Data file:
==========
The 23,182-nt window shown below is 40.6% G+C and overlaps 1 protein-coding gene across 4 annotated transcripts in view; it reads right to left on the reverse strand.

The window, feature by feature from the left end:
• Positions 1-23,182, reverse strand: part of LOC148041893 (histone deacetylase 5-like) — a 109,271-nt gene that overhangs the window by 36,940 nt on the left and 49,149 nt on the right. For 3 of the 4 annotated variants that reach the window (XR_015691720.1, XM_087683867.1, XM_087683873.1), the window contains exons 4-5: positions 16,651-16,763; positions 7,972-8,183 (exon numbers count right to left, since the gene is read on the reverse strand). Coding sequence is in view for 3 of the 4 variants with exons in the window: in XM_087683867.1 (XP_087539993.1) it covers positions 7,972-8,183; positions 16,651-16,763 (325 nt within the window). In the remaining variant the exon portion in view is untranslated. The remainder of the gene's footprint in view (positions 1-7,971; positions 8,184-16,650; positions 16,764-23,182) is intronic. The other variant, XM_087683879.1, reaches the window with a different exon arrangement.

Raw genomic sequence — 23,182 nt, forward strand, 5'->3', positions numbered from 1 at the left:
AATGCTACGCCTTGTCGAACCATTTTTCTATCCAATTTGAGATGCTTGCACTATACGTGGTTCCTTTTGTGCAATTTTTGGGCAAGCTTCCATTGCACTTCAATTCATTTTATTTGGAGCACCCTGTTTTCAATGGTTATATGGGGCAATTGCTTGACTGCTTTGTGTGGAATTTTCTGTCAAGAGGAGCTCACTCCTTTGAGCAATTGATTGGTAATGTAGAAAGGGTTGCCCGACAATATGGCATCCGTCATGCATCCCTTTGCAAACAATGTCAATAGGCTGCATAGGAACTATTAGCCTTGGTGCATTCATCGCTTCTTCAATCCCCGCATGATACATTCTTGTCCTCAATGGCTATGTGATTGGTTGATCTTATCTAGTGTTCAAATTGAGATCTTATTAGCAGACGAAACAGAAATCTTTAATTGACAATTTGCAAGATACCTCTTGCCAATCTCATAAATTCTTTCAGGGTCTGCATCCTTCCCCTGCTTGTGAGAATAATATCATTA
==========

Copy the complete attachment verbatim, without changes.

The 23,182-nt window shown below is 40.6% G+C and overlaps 1 protein-coding gene across 4 annotated transcripts in view; it reads right to left on the reverse strand.

The window, feature by feature from the left end:
• Positions 1-23,182, reverse strand: part of LOC148041893 (histone deacetylase 5-like) — a 109,271-nt gene that overhangs the window by 36,940 nt on the left and 49,149 nt on the right. For 3 of the 4 annotated variants that reach the window (XR_015691720.1, XM_087683867.1, XM_087683873.1), the window contains exons 4-5: positions 16,651-16,763; positions 7,972-8,183 (exon numbers count right to left, since the gene is read on the reverse strand). Coding sequence is in view for 3 of the 4 variants with exons in the window: in XM_087683867.1 (XP_087539993.1) it covers positions 7,972-8,183; positions 16,651-16,763 (325 nt within the window). In the remaining variant the exon portion in view is untranslated. The remainder of the gene's footprint in view (positions 1-7,971; positions 8,184-16,650; positions 16,764-23,182) is intronic. The other variant, XM_087683879.1, reaches the window with a different exon arrangement.

Raw genomic sequence — 23,182 nt, forward strand, 5'->3', positions numbered from 1 at the left:
AATGCTACGCCTTGTCGAACCATTTTTCTATCCAATTTGAGATGCTTGCACTATACGTGGTTCCTTTTGTGCAATTTTTGGGCAAGCTTCCATTGCACTTCAATTCATTTTATTTGGAGCACCCTGTTTTCAATGGTTATATGGGGCAATTGCTTGACTGCTTTGTGTGGAATTTTCTGTCAAGAGGAGCTCACTCCTTTGAGCAATTGATTGGTAATGTAGAAAGGGTTGCCCGACAATATGGCATCCGTCATGCATCCCTTTGCAAACAATGTCAATAGGCTGCATAGGAACTATTAGCCTTGGTGCATTCATCGCTTCTTCAATCCCCGCATGATACATTCTTGTCCTCAATGGCTATGTGATTGGTTGATCTTATCTAGTGTTCAAATTGAGATCTTATTAGCAGACGAAACAGAAATCTTTAATTGACAATTTGCAAGATACCTCTTGCCAATCTCATAAATTCTTTCAGGGTCTGCATCCTTCCCCTGCTTGTGAGAATAATATCATTA